During the normal course of mission flight scheduling, Capt. Goodwyn's crew was selected to fly the miserable twelve-hour Triangle Patrol. The flight originated at Baltra, flew a triangular course over the Pacific Ocean, and returned to Baltra. Other long missions had a refueling stop at a city where the crew could take a fresh water shower and enjoy good food. On this mission, Capt. Goodwyn's crew had to eat their flight lunches far out at sea after flying 1,000 miles from Baltra.

When the crew opened their lunch packages, they were shocked to see the miserable contents. Each lunch contained one tin of oily sardines, two hard tack biscuits, and a large green onion. No bully beef. No peanut butter sandwich. No fig/chocolate bar. Capt. Goodwyn was even more perturbed when he discovered that the coffee was stone cold.

Capt. Goodwyn concluded that Lt. Resnick had deliberately prepared the worst meal possible for this mission. When the hungry crew opened their sardine tins, a horrible stench filled the airplane. The odor persisted for the remainder of the flight, and some crew members said it made their eyes water. The stench made Capt. Goodwyn certain that he would have a major confrontation with Lt. Resnick soon after landing. Capt. Harper Miller, the Squadron Adjutant, met Capt. Goodwyn's plane at its parking spot. When Capt. Goodwyn emerged from the exit hatch, his first words were, "HARPER, WHERE IS RESNICK?" His Southern accent had an edge of steel in it. Capt. Harper replied, "He's in the mess tent. What's the problem?" Capt. Goodwyn said, "Come with me. I prefer to say what's on my mind directly to Resnick."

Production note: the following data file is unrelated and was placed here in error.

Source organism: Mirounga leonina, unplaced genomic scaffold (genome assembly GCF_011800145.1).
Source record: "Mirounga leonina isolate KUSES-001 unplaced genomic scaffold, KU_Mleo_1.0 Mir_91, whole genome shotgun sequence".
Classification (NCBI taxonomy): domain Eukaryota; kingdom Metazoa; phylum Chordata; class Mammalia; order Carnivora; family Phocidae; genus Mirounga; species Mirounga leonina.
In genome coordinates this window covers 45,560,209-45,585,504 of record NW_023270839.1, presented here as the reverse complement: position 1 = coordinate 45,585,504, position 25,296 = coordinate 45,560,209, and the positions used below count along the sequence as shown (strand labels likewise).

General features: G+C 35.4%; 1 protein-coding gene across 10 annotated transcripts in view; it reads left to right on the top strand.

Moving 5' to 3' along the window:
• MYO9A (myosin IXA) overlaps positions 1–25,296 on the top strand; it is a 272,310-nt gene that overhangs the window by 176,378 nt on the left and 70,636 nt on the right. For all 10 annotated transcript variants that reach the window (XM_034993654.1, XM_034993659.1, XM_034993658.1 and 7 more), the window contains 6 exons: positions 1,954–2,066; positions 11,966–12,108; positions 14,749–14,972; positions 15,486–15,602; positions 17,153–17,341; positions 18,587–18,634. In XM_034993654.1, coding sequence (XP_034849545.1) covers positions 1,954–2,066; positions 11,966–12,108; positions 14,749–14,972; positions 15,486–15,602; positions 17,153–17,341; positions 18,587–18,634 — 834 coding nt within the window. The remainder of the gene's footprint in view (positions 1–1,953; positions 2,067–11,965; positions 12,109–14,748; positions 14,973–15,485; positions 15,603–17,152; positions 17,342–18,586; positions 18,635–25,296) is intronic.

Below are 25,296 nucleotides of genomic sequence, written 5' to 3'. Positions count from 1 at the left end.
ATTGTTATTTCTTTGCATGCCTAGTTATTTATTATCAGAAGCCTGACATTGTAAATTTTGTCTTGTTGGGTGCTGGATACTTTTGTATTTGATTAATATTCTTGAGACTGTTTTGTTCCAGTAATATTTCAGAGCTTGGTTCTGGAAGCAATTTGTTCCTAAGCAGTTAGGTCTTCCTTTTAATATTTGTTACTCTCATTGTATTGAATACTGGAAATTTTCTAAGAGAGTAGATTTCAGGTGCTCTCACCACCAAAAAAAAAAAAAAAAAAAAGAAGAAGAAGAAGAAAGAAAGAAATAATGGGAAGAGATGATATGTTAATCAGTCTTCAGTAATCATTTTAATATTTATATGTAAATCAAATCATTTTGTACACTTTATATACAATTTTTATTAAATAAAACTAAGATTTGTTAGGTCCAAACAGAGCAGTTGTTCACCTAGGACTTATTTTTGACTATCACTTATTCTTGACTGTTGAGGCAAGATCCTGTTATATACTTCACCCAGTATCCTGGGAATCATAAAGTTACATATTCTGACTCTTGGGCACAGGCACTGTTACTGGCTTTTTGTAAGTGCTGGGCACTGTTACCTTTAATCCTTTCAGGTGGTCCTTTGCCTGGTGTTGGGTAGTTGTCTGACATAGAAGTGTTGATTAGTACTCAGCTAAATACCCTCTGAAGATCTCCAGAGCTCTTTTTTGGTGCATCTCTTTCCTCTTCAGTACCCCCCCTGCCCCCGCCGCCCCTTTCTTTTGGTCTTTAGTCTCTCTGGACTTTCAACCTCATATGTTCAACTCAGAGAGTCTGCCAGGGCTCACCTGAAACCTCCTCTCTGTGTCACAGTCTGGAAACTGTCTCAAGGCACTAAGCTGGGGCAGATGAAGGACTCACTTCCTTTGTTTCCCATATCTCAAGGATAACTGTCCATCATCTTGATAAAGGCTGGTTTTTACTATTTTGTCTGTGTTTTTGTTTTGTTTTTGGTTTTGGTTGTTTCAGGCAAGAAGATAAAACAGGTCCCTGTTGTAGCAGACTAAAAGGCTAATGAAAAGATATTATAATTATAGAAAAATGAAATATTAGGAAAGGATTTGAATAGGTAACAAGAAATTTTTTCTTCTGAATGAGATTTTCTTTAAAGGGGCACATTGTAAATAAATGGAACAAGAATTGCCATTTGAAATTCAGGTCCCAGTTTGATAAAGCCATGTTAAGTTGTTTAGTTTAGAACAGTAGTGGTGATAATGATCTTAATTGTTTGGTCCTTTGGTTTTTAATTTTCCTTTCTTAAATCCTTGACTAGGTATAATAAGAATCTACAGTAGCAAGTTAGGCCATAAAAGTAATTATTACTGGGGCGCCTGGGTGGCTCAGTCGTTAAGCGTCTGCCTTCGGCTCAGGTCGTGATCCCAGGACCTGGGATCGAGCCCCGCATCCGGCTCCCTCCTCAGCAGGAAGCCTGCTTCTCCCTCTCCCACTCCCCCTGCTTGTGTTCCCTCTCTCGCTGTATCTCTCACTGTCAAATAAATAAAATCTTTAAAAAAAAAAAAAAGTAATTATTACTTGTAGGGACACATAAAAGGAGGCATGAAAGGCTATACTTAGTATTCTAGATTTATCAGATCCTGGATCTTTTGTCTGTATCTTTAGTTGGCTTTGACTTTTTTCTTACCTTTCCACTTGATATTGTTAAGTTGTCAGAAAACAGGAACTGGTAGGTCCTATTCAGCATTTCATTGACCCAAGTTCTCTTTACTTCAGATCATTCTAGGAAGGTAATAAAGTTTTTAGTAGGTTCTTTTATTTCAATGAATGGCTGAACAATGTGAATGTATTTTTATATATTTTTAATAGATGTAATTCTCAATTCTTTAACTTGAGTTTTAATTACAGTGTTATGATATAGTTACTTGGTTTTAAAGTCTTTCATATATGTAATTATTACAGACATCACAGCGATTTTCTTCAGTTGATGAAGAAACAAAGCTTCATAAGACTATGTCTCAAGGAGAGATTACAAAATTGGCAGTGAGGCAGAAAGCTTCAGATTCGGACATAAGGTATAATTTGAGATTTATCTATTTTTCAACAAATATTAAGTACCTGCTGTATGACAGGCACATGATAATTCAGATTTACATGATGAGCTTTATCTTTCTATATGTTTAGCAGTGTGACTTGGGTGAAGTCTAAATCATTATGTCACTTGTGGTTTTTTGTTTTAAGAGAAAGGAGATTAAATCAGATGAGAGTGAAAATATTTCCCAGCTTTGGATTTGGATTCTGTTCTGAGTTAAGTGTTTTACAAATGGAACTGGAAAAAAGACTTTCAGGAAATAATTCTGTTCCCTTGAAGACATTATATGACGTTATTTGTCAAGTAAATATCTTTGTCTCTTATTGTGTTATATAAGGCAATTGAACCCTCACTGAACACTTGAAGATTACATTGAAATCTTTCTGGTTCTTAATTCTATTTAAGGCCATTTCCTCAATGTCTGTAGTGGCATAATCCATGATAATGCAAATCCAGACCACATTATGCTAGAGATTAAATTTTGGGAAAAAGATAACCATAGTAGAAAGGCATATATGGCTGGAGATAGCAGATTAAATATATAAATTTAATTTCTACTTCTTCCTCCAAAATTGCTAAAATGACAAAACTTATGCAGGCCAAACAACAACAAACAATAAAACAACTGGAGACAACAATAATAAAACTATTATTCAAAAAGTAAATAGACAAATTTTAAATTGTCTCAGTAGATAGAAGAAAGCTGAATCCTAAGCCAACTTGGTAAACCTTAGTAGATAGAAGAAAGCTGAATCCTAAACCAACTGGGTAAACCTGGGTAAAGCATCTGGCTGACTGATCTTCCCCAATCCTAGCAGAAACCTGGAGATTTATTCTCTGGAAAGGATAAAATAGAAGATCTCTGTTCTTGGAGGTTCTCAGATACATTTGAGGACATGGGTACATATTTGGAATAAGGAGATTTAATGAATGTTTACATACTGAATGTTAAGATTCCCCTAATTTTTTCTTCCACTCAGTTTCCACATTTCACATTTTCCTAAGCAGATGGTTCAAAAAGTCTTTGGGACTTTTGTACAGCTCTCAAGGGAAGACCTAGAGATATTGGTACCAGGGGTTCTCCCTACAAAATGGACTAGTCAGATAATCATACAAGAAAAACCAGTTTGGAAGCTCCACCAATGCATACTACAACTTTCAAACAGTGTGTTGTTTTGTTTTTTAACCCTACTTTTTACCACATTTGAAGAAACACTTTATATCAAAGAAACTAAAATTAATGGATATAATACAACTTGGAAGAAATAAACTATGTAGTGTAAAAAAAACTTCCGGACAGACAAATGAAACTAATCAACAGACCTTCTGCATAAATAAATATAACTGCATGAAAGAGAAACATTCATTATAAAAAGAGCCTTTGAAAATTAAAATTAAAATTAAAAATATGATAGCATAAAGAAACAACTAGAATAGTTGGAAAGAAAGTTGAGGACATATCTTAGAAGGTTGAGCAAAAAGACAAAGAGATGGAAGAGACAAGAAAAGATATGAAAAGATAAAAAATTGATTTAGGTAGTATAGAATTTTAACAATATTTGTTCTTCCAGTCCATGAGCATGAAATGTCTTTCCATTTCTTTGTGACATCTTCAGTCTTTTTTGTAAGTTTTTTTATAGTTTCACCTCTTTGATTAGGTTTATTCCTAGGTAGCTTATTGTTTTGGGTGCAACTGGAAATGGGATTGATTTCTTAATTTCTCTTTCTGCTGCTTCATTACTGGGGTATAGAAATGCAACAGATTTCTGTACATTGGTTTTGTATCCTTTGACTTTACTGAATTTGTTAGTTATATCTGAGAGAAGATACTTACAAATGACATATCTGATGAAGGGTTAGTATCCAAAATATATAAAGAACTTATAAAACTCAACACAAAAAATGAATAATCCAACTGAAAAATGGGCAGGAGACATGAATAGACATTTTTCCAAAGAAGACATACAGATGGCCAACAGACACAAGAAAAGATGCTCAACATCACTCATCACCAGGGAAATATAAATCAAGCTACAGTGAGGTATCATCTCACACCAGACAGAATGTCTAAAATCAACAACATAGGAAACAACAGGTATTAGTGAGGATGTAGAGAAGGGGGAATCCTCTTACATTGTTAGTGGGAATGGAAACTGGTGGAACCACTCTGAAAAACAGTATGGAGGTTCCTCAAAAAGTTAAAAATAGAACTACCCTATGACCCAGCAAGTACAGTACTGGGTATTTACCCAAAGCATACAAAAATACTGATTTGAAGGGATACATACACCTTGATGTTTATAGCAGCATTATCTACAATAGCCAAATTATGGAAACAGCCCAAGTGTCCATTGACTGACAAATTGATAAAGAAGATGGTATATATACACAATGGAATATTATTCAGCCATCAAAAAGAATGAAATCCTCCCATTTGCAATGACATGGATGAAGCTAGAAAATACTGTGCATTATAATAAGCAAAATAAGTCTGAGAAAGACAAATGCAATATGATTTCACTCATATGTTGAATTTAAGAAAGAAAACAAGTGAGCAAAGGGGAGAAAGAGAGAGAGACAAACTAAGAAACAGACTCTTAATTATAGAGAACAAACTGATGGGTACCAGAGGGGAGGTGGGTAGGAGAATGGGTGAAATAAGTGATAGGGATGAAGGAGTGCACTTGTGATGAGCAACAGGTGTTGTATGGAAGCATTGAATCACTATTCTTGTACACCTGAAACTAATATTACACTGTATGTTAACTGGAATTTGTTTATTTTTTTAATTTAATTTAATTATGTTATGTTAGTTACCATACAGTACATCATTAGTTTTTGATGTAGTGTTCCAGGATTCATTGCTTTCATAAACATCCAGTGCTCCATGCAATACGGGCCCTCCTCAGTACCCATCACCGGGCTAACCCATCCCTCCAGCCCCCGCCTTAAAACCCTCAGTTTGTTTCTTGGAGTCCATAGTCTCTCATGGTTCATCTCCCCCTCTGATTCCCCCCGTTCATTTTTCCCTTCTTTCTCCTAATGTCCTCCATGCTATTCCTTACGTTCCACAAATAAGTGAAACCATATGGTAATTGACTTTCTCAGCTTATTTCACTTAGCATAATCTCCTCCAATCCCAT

They walked rapidly to the mess tent where Lt. Resnick was supervising the preparation of the evening meal. Capt. Goodwyn walked straight to Lt. Resnick and poured out an emotional complaint that topped anything the speechless Mess Officer had ever heard. Lt. Resnick listened to a detailed analysis of the contents of that day's flight lunch. It was food more like a booby trap than the usual, lousy flight lunch. This lunch had stinking sardines, a green onion, concrete biscuits, and frigid coffee. No peanut butter/jelly sandwich, no dessert bar, no warm coffee. It was food fit for an enemy POW in a battle field compound, but not fit for an Air Corps crew on a patrol mission.